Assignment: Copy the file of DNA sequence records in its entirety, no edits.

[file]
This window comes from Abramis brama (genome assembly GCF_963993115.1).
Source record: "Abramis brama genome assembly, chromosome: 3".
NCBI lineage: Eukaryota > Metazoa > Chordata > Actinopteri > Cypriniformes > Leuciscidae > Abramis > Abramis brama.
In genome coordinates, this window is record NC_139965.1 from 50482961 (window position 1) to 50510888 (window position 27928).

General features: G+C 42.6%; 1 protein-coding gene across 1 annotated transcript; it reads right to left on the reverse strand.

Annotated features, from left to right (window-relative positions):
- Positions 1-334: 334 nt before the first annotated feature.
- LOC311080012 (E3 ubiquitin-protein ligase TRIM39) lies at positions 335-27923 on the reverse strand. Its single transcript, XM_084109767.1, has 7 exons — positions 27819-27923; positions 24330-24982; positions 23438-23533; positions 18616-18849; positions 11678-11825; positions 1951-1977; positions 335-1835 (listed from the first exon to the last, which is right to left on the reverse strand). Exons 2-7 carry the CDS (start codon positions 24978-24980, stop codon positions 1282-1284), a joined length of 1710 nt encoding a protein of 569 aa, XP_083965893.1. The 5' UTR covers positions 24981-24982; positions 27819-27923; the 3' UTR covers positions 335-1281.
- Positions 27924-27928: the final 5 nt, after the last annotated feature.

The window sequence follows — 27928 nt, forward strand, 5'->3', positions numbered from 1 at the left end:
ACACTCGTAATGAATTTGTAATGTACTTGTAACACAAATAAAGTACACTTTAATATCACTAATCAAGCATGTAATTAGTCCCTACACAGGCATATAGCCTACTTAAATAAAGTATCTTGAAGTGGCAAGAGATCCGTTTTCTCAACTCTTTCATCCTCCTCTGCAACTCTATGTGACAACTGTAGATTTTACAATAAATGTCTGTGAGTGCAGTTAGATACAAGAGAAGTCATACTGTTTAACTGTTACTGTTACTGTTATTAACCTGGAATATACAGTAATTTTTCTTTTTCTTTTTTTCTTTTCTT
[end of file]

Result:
This window comes from Abramis brama (genome assembly GCF_963993115.1).
Source record: "Abramis brama genome assembly, chromosome: 3".
NCBI lineage: Eukaryota > Metazoa > Chordata > Actinopteri > Cypriniformes > Leuciscidae > Abramis > Abramis brama.
In genome coordinates, this window is record NC_139965.1 from 50482961 (window position 1) to 50510888 (window position 27928).

General features: G+C 42.6%; 1 protein-coding gene across 1 annotated transcript; it reads right to left on the reverse strand.

Annotated features, from left to right (window-relative positions):
- Positions 1-334: 334 nt before the first annotated feature.
- LOC311080012 (E3 ubiquitin-protein ligase TRIM39) lies at positions 335-27923 on the reverse strand. Its single transcript, XM_084109767.1, has 7 exons — positions 27819-27923; positions 24330-24982; positions 23438-23533; positions 18616-18849; positions 11678-11825; positions 1951-1977; positions 335-1835 (listed from the first exon to the last, which is right to left on the reverse strand). Exons 2-7 carry the CDS (start codon positions 24978-24980, stop codon positions 1282-1284), a joined length of 1710 nt encoding a protein of 569 aa, XP_083965893.1. The 5' UTR covers positions 24981-24982; positions 27819-27923; the 3' UTR covers positions 335-1281.
- Positions 27924-27928: the final 5 nt, after the last annotated feature.

The window sequence follows — 27928 nt, forward strand, 5'->3', positions numbered from 1 at the left end:
ACACTCGTAATGAATTTGTAATGTACTTGTAACACAAATAAAGTACACTTTAATATCACTAATCAAGCATGTAATTAGTCCCTACACAGGCATATAGCCTACTTAAATAAAGTATCTTGAAGTGGCAAGAGATCCGTTTTCTCAACTCTTTCATCCTCCTCTGCAACTCTATGTGACAACTGTAGATTTTACAATAAATGTCTGTGAGTGCAGTTAGATACAAGAGAAGTCATACTGTTTAACTGTTACTGTTACTGTTATTAACCTGGAATATACAGTAATTTTTCTTTTTCTTTTTTTCTTTTCTT